The controversies built into the WorldCat issues are not likely to go away quickly. For example, Steve Coffman, vice-president of public libraries east at LSSI, a leading library outsourcing service, commented as follows after looking over the draft:

OCLC nor WorldCat didn't create any of those records nor do they belong to OCLC or WorldCat. The records belong to the libraries that created them-many of them, by the way, created by the Library of Congress and other institutions using public taxpayer money. The value-added that OCLC and WorldCat has provided, heretofore, is aggregating those records so that other libraries could find and reuse them.

The fact of the matter is that it is no longer difficult to aggregate those records, nor to find and reuse them without the help of OCLC or WorldCat. For example, I do not use OCLC or WorldCat for most of my bibliographic records. I get them from other libraries through Z39.50 connections. Meanwhile others, like Open Library, LibraryThing, etc. are aggregating and enhancing records in large bibliographic databases and often doing a better job of it than WorldCat, which is precisely why OCLC is trying to promulgate a policy that would limit use of those records so others cannot use them in any way that would undercut WorldCat. But I say, when it comes to aggregating bibliographic records and bibliographic control in general, competition is a good thing. Let's let a thousand flowers bloom.

OCLC's draft record use policy is an attempt to shut down that competition and preserve its own particular aggregation of those bibliographic records, known as WorldCat, as the only one. It is also shutting the barn door after the horse has already got out.

I spoke with Tim Spalding of LibraryThing. The company offers an open service for individual bookaholics to maintain catalogs and share comments on books. An ancillary service (www.librarything.com/forlibraries) can enrich library catalogs with user-generated content on books. Spalding says he gets only a very small percentage of his bibliographic records from WorldCat (most come from Amazon or other bookseller sources). Even when he needs a WorldCat record, according to Spalding, he usually goes to the library doing the original cataloging. Under the previous guidelines, the original cataloging library was entitled to considerable independence in re-using and sharing its data. Spalding pointed out that the draft policy does not address that policy. Spalding actually regretted the abandonment of legal language in the new draft, saying, "Legal documents offer concrete protections. It's clearer when it's a legal document. It reminds people of what is theirs and when."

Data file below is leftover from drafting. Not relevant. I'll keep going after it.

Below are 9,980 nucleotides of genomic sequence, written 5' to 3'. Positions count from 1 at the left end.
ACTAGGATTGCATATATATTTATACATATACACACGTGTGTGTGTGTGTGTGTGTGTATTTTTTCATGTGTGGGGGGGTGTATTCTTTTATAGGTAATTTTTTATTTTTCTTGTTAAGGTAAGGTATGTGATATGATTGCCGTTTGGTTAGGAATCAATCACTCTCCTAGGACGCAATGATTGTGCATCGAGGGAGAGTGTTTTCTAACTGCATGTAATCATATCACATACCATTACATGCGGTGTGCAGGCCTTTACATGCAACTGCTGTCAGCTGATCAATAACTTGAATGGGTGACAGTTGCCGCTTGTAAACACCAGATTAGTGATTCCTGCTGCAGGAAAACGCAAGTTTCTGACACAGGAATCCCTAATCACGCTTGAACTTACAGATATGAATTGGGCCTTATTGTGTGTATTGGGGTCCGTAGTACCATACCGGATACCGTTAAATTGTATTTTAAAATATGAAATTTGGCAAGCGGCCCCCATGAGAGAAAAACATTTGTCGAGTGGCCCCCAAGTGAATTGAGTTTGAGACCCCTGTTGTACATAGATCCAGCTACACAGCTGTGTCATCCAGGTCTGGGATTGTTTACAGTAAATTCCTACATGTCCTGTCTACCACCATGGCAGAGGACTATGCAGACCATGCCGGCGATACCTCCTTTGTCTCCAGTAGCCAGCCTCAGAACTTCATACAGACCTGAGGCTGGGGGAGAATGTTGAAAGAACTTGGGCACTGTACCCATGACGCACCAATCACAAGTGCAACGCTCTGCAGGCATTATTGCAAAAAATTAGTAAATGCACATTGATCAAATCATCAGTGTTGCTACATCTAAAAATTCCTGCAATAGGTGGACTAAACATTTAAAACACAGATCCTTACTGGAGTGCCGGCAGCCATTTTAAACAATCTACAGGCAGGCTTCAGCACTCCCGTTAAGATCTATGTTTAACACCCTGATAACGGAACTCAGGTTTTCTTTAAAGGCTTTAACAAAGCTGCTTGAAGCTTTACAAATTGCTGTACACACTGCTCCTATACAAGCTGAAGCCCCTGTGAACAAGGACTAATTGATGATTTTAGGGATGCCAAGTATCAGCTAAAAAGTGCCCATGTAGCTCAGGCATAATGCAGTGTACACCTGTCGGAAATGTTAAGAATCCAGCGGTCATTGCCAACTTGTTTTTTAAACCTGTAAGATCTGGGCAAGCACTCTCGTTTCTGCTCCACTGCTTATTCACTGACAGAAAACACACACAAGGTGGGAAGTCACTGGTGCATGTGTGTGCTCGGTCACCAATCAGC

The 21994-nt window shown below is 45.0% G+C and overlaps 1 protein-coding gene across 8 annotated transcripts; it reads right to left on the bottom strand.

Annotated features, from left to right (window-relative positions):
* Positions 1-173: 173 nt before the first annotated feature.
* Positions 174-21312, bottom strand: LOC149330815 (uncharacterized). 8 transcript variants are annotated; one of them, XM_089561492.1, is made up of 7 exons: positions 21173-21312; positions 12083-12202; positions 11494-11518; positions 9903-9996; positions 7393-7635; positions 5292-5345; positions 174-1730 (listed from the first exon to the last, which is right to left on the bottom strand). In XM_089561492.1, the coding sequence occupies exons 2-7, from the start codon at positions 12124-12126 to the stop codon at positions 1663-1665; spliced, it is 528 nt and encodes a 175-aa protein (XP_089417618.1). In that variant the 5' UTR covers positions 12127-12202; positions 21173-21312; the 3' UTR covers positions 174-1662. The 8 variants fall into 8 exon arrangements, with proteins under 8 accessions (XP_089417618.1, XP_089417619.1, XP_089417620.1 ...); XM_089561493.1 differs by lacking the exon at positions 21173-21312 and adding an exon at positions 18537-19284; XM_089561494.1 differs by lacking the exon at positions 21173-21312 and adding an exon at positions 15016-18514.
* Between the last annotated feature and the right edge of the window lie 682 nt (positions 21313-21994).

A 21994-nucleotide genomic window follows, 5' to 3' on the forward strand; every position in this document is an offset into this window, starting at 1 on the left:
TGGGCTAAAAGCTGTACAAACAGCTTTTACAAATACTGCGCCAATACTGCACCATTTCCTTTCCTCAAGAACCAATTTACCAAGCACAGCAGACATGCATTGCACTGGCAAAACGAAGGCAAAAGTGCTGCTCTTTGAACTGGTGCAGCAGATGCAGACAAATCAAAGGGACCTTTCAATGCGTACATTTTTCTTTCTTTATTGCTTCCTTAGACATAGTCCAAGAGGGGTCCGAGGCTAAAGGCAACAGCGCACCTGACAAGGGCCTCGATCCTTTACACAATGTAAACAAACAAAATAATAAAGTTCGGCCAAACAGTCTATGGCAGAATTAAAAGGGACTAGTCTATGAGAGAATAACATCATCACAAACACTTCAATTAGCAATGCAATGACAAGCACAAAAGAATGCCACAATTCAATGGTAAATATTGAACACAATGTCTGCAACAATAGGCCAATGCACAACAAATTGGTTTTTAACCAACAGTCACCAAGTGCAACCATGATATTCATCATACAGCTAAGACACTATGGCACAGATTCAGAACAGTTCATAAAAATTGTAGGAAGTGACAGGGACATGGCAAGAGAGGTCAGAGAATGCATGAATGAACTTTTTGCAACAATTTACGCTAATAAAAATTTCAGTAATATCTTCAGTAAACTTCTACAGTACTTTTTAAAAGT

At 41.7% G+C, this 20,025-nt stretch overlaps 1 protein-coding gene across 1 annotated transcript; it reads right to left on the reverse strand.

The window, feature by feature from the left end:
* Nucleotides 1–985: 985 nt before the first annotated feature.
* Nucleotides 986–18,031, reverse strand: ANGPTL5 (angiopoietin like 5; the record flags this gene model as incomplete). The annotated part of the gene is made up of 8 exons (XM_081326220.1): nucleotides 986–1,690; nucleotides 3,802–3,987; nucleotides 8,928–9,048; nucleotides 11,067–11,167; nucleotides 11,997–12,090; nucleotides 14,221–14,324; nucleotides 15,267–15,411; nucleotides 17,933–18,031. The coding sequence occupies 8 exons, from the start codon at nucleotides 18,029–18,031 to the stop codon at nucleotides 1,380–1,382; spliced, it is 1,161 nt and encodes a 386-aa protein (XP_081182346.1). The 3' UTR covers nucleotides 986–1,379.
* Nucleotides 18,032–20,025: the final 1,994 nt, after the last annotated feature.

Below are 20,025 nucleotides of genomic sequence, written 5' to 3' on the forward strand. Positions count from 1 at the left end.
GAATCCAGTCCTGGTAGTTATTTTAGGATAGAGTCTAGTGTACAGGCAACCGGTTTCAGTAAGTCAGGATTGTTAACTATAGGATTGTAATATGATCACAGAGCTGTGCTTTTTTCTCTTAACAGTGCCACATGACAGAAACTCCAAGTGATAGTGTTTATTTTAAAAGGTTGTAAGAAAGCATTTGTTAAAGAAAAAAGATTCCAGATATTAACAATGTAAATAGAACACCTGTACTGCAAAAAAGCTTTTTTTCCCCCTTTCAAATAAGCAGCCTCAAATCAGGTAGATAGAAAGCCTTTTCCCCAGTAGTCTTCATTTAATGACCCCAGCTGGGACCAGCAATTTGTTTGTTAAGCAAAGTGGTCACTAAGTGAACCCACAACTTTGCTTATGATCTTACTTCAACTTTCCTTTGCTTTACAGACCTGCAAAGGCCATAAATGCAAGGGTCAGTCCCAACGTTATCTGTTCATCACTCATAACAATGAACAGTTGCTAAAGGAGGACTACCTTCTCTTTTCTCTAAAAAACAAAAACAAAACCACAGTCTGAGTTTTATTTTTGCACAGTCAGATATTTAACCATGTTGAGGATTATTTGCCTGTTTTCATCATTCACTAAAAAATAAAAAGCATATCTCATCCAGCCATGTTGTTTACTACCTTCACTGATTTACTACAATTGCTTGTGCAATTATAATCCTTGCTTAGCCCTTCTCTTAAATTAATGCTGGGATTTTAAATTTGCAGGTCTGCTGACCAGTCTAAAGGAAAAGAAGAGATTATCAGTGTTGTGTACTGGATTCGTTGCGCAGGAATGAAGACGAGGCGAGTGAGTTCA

When asked about this ownership issue, Karen Calhoun, RUPC member and vice-president of OCLC WorldCat and Metadata Services, responded:

The Record Use Policy Council did not take up the distinction that the Guidelines for Use and Transfer of OCLC-Derived Records made between "original" and "OCLC-derived" records because it is no longer a helpful or relevant distinction given the approach taken for the current draft policy. This draft policy takes a different approach: it is not about who owns which records and what kind of records. Instead, the draft policy looks at the value of WorldCat as a whole, the services and network effects it supports, and the outcomes it produces for members of the OCLC cooperative and the communities they serve. To sustain this value over time while also empowering the widest possible use of WorldCat bibliographic data, the draft policy sets out a set of member rights and responsibilities for WorldCat data that they have extracted for their own systems.